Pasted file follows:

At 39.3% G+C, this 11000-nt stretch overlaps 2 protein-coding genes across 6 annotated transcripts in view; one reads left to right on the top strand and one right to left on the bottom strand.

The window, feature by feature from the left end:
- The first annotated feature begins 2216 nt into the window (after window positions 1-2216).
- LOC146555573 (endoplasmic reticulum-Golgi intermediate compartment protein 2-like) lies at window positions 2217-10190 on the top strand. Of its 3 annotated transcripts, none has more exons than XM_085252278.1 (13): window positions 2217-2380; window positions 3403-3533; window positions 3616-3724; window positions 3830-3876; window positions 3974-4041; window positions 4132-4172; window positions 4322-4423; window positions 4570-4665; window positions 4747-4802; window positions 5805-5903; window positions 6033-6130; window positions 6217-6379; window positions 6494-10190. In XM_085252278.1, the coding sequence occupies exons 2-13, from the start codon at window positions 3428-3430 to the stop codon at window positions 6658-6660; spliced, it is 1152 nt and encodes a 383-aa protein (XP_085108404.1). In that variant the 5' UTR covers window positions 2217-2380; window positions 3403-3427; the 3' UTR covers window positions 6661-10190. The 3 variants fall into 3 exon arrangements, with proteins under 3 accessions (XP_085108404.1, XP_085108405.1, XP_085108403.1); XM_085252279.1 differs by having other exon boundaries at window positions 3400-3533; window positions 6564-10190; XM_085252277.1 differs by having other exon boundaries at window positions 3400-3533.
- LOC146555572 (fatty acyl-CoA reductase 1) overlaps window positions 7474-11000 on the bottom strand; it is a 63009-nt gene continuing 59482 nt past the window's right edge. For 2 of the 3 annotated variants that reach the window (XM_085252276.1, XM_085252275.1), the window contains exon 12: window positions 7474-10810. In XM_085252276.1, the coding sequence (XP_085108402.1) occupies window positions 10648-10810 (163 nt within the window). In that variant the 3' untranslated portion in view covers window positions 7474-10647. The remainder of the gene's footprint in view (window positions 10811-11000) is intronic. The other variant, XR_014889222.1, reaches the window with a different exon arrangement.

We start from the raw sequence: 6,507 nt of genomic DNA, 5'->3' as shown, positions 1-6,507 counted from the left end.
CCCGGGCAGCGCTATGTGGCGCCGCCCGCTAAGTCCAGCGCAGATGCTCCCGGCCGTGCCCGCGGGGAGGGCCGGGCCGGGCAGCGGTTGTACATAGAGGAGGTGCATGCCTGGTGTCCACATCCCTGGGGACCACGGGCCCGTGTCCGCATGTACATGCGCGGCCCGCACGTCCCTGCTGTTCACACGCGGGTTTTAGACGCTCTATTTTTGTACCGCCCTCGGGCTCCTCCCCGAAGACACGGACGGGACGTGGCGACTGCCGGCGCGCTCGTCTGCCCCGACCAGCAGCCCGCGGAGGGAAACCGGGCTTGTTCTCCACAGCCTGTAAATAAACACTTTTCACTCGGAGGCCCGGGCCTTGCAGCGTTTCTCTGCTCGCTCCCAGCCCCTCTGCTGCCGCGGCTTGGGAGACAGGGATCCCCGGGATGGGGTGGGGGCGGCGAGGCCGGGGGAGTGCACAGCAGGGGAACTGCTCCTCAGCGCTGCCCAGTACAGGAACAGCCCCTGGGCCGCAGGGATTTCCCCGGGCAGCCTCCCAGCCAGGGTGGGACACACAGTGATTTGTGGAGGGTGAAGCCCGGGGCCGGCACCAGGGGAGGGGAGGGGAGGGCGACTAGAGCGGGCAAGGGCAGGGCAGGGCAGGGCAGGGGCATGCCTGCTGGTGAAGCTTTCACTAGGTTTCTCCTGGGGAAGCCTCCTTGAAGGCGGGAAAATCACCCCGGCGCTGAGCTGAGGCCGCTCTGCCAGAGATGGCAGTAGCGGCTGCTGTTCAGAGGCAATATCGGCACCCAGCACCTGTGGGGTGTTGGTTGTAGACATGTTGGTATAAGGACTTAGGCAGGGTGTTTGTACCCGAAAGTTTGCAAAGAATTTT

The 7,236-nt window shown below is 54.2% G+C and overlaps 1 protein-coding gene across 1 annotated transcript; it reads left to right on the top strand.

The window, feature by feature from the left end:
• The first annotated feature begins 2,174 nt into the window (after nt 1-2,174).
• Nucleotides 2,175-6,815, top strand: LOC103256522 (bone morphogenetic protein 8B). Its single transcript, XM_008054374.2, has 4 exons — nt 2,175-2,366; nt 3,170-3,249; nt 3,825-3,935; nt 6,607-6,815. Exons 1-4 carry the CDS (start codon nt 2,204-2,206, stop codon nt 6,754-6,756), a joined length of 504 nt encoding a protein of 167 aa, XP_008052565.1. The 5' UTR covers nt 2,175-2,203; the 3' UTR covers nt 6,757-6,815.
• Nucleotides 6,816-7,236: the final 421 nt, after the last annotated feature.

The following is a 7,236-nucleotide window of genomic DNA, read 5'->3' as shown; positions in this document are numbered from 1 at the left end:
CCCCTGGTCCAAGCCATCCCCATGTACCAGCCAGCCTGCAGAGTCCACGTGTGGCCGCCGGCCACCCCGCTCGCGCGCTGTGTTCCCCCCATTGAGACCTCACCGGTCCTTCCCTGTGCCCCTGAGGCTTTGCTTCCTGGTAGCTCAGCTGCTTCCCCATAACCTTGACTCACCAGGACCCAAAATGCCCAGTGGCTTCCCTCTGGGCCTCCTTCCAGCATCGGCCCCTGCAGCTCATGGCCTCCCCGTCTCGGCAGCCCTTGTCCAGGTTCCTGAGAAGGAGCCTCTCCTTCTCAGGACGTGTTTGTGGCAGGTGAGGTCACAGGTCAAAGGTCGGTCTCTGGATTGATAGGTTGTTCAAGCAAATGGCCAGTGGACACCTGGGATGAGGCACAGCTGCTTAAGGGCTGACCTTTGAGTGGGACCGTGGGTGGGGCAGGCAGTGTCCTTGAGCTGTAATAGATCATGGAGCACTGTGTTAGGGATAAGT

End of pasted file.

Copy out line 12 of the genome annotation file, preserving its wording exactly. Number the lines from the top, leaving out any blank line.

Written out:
• Nucleotides 6,816-7,236: the final 421 nt, after the last annotated feature.